Erin Cornelius loves the house she bought five years ago, but she didn’t buy it just for her own enjoyment.
“The reason I bought a house was that I was never going to be able to find an apartment that was going to let me have all the animals that I had at the time I was moving out,” Cornelius says.
Currently, she has a dog, a bunny and a few cats inside her home, but she also takes care of feral cats in her neighbourhood.
She says having a house gives her the freedom to trap, fix and release feral cats on her property and be involved in animal rescue by taking in stray cats and rabbits. A front room serves as a safe space for the ferals she takes in.
“When I bring in feral cats from colonies that need socialization or quarantine, they go in here, and they have their own little space.”
She doesn’t ignore features catering to human comfort, though. Cornelius renovated most of her home – which was built in 1911 – after moving in, including completely redoing the kitchen. She did, however, keep some of the house’s quirky elements, like the silver garage with bike plates nailed above the door.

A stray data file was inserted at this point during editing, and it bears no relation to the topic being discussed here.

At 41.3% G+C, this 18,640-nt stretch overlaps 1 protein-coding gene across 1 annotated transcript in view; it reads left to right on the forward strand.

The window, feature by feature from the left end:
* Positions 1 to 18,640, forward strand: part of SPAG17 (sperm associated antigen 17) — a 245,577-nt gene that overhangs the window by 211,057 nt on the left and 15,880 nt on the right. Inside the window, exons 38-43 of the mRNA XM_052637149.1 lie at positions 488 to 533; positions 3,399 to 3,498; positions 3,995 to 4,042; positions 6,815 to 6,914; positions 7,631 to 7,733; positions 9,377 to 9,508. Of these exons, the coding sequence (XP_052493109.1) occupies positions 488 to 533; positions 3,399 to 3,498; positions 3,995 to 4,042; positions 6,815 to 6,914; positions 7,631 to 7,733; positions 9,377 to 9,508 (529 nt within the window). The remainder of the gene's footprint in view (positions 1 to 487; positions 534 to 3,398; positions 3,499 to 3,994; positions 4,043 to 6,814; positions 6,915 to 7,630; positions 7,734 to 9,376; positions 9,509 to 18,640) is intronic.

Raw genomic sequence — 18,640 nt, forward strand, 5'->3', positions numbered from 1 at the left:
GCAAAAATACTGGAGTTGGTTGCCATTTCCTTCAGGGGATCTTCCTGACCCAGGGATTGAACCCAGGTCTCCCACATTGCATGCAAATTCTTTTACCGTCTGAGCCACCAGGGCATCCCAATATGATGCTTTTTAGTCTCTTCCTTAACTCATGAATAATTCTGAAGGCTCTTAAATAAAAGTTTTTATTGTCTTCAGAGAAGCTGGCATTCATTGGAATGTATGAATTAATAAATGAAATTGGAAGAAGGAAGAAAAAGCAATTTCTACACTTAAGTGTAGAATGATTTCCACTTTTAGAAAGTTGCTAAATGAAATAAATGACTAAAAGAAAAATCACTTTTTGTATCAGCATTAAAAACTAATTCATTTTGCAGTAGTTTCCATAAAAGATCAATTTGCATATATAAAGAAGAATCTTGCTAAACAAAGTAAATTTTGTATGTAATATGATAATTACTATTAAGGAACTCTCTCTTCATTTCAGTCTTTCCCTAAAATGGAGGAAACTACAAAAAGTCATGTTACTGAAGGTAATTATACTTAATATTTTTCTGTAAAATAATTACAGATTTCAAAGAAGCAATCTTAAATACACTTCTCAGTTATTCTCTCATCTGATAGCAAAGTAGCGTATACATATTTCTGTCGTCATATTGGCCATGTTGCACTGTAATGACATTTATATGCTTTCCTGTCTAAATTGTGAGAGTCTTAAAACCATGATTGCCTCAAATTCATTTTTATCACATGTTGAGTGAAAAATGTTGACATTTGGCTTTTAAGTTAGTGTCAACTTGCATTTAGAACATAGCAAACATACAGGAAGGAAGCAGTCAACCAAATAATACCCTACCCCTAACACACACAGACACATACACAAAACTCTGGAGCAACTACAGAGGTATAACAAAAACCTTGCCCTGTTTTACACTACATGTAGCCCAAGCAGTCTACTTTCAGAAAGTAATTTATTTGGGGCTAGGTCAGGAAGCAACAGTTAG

1) Ladybugs “They come in every fall, and they cluster in probably 50 to 100 up there. But you have to get them out of your house, otherwise they die there. Because it’s too warm in the house over winter,
they don’t hibernate effectively.”
2) Record player “My record player was given to me by my dad. He runs a bluegrass label. He’s probably the one who got me into music.”
3) Shelf of CDs “I kind of wish they were records. But they’re, like, half the price of records.”
4) Feral cat homes “I probably get between six or seven cats that come and go. When a new one comes, I fix them and put them back out.”
5) Tools on fence “They were just there. I don’t know. This guy collected stuff, and he has this wall of torture tools.”
6) Bedroom “This top floor was just like plywood and even the walls were particle board. So we put in drywall, and I did a really terrible job of mudding and drywalling.”